Monday 20 April 2020

Stage-to-screen review: What the Butler Saw

A second virtual trip to Leicester, where the Curve Theatre has actually been ahead of the curve so to speak as one of the first venues to get its online alternative to live performances up and running. As with Memoirs of an Asian Football Casual the next show they've made available has a Leicester connection, as it was the birthplace of Joe Orton (I don't think he had much good to say about the place, but in fairness he was Joe Orton, he didn't have much good to say about anything.) What the Butler Saw was his final play, in which he delivers every beat of the perfect farce while breaking all the genre's unwritten rules. The setting is the Hampstead mental health clinic run by Dr Prentice (Rufus Hound) and his wife, and as the curtain rises the doctor is "interviewing" prospective secretary Geraldine (Dakota Blue Richards,) a process which involves making her strip for a medical examination with a view to sexually assaulting her.

He's interrupted by the return of Mrs Prentice (Catherine Russell,) who has herself just been assaulted in a hotel linen closet by bell-boy Nicholas (Jack Holden,) who's now blackmailing her with incriminating photos.

With them having long since given up caring about their marriage they probably could have brushed all this under the carpet were it not for the arrival of government inspector Dr Rance (Jasper Britton,) supposedly there to assess the clinic but actually hell-bent on getting as many people as possible, preferably including his fellow doctors, committed as insane themselves. I mentioned last year when Noises Off was revived that it's interesting to me how the two most beloved and enduring English farces are in fact meta-farces, and that Frayn's play is all about exposing the mechanics of the genre and the terrifyingly precise timing it requires. Orton's farce plays with the format in a much more subversive way, delivering pitch-perfect comedy while showing up how odd it is that a genre viewed as a cosy staple is built on twisted sexuality, abuse and insanity.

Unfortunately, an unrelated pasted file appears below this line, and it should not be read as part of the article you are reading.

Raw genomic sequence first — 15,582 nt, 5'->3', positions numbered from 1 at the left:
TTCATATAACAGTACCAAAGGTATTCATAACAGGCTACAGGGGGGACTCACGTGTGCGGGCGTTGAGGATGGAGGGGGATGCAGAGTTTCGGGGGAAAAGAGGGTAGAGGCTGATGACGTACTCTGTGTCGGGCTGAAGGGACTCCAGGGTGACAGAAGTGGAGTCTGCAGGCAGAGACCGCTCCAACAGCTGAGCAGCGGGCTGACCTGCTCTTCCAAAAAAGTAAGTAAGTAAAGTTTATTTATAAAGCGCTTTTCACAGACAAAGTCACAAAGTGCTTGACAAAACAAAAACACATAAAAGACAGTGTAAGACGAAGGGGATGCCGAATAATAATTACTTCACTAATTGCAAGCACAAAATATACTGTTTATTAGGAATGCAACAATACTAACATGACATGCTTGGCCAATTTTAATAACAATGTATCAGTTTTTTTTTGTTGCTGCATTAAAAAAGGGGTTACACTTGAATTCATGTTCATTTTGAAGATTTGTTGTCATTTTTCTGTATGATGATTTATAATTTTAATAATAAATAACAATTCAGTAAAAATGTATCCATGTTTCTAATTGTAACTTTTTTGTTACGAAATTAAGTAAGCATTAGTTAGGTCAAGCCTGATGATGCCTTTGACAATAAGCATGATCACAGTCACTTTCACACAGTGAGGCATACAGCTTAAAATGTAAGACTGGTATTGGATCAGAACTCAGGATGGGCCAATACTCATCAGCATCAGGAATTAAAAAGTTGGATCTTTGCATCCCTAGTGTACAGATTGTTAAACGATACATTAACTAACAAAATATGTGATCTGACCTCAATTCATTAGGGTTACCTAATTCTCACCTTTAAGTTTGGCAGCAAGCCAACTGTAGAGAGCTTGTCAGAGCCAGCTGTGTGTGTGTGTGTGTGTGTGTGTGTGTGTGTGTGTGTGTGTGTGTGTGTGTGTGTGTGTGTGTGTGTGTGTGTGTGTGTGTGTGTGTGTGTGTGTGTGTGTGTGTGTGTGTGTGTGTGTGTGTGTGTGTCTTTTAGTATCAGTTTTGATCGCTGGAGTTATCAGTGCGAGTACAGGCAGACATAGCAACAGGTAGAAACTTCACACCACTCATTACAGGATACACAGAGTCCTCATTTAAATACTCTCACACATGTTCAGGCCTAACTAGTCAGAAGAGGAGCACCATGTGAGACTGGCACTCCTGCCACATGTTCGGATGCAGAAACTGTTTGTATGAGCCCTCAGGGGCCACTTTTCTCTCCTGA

So Orton wastes no time in throwing in casual, unapologetic references to rape, incest and paedophilia, even building much of his plot and humour around them. It works even in a very different society than when the play premiered in 1969 (when in fact it drew boos) not just because it's so clearly holding a tired format up to exposure but also because the gags, whether the darker ones that are pure Orton or the sillier ones that would be at home in any sitcom, are just so good. And the cast in Nikolai Foster's production absolutely rattle through the many lines and frantic action, really drawing the laughs out.

This is particularly impressive given the recording: While not bad, exactly, certainly for a show being streamed for free (donations are of course welcomed,) it's the first of the lockdown theatre I've seen so far to really live up to what I would expect of an archive recording: A single-camera shot of the stage from the back of the stalls, the view is fine but the sound quality leaves something to be desired - the recording is captioned, which I actually found useful at times despite turning my PC's sound up as far as it would go. (In a way it's a pretty authentic theatregoing experience, in that sometimes the audience's coughs and whispers are more audible than the cast.) And yet the comedy is so well-timed and delivered that even with the punchlines showing up on screen a little before they get delivered I still laughed a lot.

What the Butler Saw isn't a play to be tinkered with, and Foster and co don't: By delivering the comedy straight it works both on the level of pure entertainment and in skewering many holy cows (not least of all Winston Churchill, whose cock and balls form a major subplot, and who having only been dead four years when the play premiered may well have been what caused all those audience boos.) Rance is a vicious pisstake of Freudian psychiatry with his ghoulish enthusiasm for imagining sexual trauma in everyone's past, but as the highest-ranking representative of the Establishment his disgust as Geraldine, Nicholas and eventually a police sergeant (Ravi Aujla) repeatedly end up stripped* and cross-dressing comes to represent a lot of society's judgment of sexuality and gender, a satire that still feels current. If online theatre is there to give people a pick-me-up in dark times this offering has to be one of the most effective.

What the Butler Saw by Joe Orton is available for the duration of UK lockdown on the Curve Theatre's website.

Running time: 1 hour 40 minutes.

Photo credit: Catherine Ashmore.

*am I disappointed that the lovely Jack Holden keeps his y-fronts on for a particular scene? Look, all I'm saying is that I've seen the play on stage twice, and both David Tennant and Nick Hendrix took the reference to Nicholas showing his policeman's helmet fairly literally

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